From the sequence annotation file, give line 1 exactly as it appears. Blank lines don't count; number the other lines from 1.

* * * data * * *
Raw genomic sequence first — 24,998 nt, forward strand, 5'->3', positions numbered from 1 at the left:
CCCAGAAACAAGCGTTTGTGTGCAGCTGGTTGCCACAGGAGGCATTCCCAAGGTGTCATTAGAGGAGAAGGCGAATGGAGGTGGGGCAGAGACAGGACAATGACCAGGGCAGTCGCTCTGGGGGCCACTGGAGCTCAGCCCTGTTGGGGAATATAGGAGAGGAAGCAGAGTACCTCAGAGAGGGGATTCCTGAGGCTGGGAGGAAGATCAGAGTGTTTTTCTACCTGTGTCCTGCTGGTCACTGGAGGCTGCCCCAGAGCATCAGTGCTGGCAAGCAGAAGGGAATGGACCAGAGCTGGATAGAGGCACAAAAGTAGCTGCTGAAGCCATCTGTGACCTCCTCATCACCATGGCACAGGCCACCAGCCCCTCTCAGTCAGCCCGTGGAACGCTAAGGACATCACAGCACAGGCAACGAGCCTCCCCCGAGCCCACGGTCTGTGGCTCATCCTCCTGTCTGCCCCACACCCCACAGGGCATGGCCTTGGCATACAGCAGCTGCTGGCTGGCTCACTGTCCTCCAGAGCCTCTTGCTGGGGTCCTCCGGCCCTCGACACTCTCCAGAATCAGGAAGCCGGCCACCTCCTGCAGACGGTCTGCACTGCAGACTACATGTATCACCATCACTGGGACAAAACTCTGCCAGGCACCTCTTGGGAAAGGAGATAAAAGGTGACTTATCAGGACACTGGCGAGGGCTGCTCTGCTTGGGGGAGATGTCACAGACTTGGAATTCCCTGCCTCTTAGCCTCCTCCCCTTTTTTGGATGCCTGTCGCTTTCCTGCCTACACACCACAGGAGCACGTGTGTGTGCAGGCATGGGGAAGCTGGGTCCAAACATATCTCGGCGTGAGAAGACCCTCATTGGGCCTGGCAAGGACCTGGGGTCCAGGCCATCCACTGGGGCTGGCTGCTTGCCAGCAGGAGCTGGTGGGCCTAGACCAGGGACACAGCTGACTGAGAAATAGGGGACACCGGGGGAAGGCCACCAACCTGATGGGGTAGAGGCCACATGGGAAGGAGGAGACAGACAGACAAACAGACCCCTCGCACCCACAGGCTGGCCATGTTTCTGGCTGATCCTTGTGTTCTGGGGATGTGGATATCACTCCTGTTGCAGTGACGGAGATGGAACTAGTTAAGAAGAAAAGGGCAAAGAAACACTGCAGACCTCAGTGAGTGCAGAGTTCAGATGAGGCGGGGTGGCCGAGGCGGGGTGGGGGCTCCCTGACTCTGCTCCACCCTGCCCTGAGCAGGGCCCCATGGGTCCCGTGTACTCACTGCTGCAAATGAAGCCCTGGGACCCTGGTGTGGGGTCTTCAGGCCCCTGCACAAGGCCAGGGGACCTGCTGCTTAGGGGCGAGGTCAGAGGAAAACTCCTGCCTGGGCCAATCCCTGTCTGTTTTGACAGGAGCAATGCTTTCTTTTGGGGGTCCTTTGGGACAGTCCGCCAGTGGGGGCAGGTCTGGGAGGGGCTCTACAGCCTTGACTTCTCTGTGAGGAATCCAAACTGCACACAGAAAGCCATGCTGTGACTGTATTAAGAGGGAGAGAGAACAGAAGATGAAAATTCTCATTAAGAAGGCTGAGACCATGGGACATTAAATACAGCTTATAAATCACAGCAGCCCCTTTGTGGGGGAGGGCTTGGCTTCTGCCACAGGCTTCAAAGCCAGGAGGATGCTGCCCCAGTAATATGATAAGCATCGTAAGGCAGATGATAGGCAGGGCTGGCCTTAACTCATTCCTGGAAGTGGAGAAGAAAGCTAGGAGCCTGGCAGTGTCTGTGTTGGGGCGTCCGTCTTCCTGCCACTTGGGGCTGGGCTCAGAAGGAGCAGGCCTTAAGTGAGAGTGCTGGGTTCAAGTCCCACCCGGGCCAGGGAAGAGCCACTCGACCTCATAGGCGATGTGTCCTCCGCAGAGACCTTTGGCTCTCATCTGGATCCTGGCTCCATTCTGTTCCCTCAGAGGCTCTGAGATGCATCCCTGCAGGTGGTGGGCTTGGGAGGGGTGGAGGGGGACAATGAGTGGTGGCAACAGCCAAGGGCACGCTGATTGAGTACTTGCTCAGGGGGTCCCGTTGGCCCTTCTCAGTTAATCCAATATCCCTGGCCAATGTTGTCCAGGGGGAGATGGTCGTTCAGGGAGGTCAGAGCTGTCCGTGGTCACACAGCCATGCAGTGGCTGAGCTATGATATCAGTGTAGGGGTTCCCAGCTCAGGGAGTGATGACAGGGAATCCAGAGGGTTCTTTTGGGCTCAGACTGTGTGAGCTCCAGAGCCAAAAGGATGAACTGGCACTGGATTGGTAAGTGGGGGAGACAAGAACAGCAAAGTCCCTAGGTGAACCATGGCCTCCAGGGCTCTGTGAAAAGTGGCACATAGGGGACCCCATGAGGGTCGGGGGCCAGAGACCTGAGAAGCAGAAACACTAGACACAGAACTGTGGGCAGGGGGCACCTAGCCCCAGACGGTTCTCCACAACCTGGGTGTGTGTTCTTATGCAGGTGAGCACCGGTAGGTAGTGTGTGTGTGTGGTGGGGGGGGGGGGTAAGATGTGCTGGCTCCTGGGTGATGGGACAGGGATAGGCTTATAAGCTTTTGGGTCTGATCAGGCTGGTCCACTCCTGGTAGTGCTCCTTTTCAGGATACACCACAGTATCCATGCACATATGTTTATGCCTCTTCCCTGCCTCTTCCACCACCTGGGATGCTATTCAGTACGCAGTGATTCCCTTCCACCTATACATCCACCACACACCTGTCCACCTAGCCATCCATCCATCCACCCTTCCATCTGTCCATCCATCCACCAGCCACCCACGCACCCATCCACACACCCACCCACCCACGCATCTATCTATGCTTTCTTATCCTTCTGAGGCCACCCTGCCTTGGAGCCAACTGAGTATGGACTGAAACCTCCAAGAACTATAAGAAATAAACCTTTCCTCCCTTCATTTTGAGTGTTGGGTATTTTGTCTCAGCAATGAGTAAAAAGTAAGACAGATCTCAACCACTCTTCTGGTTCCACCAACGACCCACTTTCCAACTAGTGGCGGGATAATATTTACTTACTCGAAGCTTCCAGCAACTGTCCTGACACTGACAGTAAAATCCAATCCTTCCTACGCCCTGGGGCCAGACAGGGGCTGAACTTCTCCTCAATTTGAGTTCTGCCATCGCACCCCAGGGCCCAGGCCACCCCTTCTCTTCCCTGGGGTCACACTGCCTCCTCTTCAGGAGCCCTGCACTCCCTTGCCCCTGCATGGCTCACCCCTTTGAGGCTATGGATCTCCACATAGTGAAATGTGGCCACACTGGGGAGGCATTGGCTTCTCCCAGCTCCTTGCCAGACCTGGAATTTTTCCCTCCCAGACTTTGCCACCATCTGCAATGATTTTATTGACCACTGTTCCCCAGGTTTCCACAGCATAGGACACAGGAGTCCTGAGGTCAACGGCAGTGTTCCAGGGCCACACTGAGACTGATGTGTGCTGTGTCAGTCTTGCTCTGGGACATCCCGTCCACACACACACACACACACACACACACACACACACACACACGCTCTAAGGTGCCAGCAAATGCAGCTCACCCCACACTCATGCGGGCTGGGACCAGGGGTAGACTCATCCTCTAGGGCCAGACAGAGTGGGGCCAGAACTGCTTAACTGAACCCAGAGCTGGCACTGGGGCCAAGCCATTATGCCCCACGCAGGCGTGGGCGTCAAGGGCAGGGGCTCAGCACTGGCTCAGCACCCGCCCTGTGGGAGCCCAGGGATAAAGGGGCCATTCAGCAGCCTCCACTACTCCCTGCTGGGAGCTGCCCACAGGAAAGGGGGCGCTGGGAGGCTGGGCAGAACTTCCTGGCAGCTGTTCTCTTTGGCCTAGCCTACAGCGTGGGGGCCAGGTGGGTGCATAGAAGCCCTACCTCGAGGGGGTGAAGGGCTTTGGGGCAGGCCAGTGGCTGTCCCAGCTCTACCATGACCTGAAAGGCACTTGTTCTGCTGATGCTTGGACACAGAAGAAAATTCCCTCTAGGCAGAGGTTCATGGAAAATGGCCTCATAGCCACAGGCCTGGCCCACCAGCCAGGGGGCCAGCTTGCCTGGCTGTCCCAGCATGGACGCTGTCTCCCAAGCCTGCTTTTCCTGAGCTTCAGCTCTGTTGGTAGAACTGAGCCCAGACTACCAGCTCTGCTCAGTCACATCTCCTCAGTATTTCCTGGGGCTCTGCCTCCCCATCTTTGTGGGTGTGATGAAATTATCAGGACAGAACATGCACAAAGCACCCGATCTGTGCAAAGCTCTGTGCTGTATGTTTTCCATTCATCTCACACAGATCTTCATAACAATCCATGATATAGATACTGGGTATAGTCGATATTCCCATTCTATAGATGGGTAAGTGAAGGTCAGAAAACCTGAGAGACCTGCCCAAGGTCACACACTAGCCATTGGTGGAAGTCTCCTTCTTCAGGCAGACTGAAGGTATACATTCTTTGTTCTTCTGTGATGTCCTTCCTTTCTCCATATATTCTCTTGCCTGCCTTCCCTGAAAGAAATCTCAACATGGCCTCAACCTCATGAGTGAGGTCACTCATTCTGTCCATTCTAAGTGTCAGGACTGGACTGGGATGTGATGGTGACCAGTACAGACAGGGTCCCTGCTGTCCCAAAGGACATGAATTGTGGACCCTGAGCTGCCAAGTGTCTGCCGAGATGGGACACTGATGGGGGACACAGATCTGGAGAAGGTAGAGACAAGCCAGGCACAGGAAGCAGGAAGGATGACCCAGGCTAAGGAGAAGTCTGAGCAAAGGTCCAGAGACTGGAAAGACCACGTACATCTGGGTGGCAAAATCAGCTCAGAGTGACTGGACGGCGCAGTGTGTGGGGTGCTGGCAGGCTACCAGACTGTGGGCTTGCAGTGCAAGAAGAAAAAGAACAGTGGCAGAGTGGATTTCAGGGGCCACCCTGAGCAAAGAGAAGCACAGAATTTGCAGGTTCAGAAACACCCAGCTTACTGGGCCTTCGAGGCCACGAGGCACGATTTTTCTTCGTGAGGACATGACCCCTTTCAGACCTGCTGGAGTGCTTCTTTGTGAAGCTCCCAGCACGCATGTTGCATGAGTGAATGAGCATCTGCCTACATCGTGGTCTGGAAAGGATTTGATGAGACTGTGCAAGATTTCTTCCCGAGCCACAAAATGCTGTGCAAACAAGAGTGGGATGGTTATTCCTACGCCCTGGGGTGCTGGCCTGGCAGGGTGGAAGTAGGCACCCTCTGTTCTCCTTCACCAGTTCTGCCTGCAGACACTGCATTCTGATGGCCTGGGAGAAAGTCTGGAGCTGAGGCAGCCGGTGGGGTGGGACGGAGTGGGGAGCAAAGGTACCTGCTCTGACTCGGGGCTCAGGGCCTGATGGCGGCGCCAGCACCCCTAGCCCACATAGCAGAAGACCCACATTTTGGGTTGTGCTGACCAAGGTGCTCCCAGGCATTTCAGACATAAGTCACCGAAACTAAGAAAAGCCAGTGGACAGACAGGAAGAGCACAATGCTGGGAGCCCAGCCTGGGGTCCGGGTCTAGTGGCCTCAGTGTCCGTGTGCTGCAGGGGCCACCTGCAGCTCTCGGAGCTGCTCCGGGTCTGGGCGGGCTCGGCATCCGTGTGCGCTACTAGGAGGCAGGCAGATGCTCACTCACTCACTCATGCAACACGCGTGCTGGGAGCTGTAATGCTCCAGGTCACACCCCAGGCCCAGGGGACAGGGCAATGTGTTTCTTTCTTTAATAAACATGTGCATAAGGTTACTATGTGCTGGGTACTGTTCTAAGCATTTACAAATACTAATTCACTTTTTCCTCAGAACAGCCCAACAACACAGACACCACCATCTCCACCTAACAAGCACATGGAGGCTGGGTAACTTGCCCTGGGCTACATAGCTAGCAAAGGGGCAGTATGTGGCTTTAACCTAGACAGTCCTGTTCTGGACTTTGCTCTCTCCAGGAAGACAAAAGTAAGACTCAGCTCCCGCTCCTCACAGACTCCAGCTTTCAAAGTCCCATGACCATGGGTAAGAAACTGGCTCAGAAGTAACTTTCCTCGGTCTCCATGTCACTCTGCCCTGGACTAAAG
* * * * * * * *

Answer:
Raw genomic sequence first — 24,998 nt, forward strand, 5'->3', positions numbered from 1 at the left: